The Range Rover Evoque is one of the models being targeted in urban centres
A new wave of car crime has hit the UK, with owners of high-end cars being told to take additional security measures.
Figures reported by The Guardian newspaper reveal that almost 300 Range Rover Evoques and Range Rover Sports were stolen between January and July of this year, as well as 63 BMW X5 and 3-series models.
Thieves are understood to be targeting these vehicles both because of their popularity in Europe and because of their keyless ignition systems, which can be ‘hacked’ by using a re-programmed key to gain access to the car.
Specialist insurer Alan & Thomas, which deals with high-end vehicles, says the ongoing spate of car crime is being fuelled by demand from eastern Europe.
Head of high net worth insurance at the company Matt Warner said: “There’s a big market out there for high-end vehicles. Generally when we see high-value vehicles going missing they are making their way over to eastern Europe and potentially down into Africa, too.
“We had a case recently where a Range Rover was stolen and picked up on the Hungarian border. That was still in one piece and was likely stolen to order. It’s probably the only occasion where we’ve recovered a vehicle within Europe.”
So why are so few vehicles recovered from Europe once they’re stolen? Warner says it’s down to the car’s tracking systems. “Generally most vehicles will have a tracking system fitted,” he says. “Once the tracking company is notified the police can zero in fairly quickly. However, once a couple of hours have passed thieves have usually located and removed the tracking device. That’s why we usually don’t pick those cars up once they’ve left the UK.”
Making the recovery of stolen vehicles even harder is the fact that most will have been broken up for parts before they’ve even left the UK. “The cars are being taken by organised criminal gangs,” said a spokesman for Thatcham Research. “They’re rapidly shipped out of the country and broken up for parts.”
The problem is understood to be particularly rife in the UK because buyers here option their cars to a much higher specification than elsewhere. Trim levels such as BMW’s M Sport and Audi’s S-line are coveted in eastern Europe, but the small market for such options there means prices can be high. Such parts can easily be retrofitted to base-spec cars.
The problem isn’t a new one. In 2012 the flaws of keyless entry systems, and the relative ease of bypassing them, were well known by manufacturers. One example, detailed in this video, shows a BMW 1-series M Coupé being taken from an owner’s driveway within two minutes – and all while the keys to the car were inside the owner’s house.
A spokesman from the Society of Motor Manufacturers and Traders (SMMT) said: “This is the latest way to steal cars. Each time manufacturers develop a new way to make cars more secure, criminals will find ways to break it. It’s a constant circle.”
Making keyless entry systems particularly vulnerable is the fact that manufacturers are forced by European law to make their software upgrades, and the tools needed to access their car’s on-board diagnostic systems, available to the wider automotive industry.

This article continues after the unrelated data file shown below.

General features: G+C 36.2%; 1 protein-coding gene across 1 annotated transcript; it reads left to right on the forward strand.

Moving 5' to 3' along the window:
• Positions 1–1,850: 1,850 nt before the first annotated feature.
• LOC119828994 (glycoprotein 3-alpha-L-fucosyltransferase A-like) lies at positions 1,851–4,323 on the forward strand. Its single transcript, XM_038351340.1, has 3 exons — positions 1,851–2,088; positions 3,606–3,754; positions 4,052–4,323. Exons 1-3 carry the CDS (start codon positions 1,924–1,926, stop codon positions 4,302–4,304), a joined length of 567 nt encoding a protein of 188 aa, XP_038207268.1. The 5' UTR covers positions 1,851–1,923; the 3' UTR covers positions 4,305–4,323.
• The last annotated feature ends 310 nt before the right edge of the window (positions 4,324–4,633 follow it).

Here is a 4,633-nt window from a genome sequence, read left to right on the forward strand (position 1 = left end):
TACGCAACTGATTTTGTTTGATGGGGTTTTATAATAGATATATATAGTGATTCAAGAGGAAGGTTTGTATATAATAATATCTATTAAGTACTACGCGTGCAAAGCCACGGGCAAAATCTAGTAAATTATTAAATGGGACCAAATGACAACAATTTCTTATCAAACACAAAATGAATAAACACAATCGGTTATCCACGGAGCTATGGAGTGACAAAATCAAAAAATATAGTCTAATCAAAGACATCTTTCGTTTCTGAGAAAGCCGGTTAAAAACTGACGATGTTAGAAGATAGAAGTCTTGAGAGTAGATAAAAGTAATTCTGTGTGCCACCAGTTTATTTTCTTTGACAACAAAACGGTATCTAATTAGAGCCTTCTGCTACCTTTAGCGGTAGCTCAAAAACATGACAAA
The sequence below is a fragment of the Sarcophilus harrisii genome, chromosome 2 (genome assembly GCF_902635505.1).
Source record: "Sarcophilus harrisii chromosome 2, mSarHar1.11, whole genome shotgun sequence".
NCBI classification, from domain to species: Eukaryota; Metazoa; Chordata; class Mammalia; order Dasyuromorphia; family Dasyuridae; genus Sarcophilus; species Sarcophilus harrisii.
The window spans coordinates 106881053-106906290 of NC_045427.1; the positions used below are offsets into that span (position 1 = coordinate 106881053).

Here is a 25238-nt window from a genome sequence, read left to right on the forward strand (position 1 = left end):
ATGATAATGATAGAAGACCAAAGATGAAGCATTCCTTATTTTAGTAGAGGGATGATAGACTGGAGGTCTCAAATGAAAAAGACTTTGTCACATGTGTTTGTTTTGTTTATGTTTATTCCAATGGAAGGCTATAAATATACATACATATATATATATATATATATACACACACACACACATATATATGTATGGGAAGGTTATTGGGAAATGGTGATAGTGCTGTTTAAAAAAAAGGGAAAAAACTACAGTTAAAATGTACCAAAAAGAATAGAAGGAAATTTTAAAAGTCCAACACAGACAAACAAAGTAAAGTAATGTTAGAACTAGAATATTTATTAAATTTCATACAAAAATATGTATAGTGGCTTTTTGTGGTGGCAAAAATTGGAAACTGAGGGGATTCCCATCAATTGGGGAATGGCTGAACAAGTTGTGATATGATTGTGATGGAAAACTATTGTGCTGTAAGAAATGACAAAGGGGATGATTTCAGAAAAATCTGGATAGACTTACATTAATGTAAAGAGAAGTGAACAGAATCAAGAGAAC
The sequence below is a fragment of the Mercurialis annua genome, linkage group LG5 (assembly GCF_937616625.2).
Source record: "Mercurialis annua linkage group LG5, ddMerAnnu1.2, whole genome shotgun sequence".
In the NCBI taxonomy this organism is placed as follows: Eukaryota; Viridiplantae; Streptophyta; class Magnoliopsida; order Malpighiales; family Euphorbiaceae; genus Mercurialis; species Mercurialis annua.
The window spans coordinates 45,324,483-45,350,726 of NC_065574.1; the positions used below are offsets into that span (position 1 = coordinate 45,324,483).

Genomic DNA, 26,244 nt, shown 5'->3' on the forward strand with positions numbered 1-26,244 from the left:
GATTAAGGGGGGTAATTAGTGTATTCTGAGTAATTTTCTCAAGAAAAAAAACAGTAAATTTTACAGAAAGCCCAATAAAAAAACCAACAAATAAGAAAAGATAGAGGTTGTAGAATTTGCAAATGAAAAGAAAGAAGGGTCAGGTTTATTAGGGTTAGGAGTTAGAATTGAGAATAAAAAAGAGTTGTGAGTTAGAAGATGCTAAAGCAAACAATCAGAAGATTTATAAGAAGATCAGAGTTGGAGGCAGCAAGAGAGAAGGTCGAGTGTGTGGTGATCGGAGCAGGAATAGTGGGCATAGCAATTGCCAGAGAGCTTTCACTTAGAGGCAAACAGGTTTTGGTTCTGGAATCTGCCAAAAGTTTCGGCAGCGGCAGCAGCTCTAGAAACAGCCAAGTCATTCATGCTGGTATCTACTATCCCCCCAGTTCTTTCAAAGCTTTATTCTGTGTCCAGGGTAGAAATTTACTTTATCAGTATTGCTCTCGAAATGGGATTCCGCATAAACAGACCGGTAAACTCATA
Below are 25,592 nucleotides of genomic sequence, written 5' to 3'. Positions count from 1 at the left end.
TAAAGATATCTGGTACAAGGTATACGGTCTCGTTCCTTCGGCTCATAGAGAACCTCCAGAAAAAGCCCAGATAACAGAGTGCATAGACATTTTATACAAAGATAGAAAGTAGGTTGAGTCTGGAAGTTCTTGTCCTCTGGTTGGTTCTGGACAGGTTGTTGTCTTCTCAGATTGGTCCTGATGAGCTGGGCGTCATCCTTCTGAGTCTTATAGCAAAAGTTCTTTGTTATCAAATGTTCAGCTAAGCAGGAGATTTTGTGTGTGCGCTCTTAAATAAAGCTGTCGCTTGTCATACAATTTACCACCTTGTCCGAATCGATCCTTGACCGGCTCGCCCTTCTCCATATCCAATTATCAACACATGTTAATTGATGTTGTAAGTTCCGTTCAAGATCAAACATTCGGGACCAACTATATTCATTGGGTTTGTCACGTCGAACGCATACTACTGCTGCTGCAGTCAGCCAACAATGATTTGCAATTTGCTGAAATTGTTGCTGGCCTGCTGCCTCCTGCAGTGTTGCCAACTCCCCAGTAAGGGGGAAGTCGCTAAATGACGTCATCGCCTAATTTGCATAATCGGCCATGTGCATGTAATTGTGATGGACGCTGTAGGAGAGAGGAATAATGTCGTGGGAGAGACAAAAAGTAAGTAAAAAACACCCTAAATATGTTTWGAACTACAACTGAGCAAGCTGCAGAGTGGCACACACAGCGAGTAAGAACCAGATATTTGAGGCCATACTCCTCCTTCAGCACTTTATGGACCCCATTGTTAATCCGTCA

The ruling, known as Block Exemption, which is designed to allow the independent automotive aftermarket to compete with main dealers more effectively.
It’s this issue, says the SMMT, that needs addressing. “The issue is that who the information is available to needs to be tightened, and there needs to be better criteria in place to make sure it doesn’t fall into the wrong hands,” said an SMMT spokesman. “Plus we need to make sure the punishments for stealing a car are strong enough.”
In a statement, the SMMT said: “The challenge remains that the equipment being used to steal a vehicle in this way is legitimately used by workshops to carry out routine maintenance.
“As part of the need for open access to technical information to enable a flourishing aftermarket, this equipment is available to independent technicians. However, a minority of individuals are exploiting this to obtain the equipment to access vehicles fraudulently.”
Once thieves have acquired a manufacturer’s security data, keys can be re-programmed using equipment which can be bought on the internet for as little as £42.
One way to combat the thieves is by issuing security software updates which better protect a car’s internal systems from attack. Other proposed alternatives include fitting a dedicated alarm to a vehicle’s on-board diagnostics port, and encouraging the use of visible deterrents including steering locks.
Land Rover has been quick to reassure customers that its security measures will keep their cars safe. In a statement, the company said: “Our line-up continues to meet the insurance industry requirements as tested and agreed with relevant insurance bodies.
“Nevertheless we are taking this issue very seriously and our engineering teams are actively working in collaboration with insurance bodies and police forces to solve this continuously evolving problem.
Owners have taken to internet forums to voice their concerns, but Warner says this latest spate of car crime shouldn’t cause premiums on high-end vehicles to rise. “You might find that some insurers recommend adding extra security, and some might revisit their ratings,” he said. “But most insurers agree that at the moment it’s not a big enough problem to cause them to increase their prices.
“We are generally seeing that this is centralised around London and the surrounding areas.”
Direct Line, which insures one in seven cars in the UK, wouldn’t comment on whether the issue might lead to a rise in insurance premiums, but a spokesman said: “Our ongoing risk modelling means that we monitor all makes and models of vehicles for likelihood of theft on a monthly basis.”
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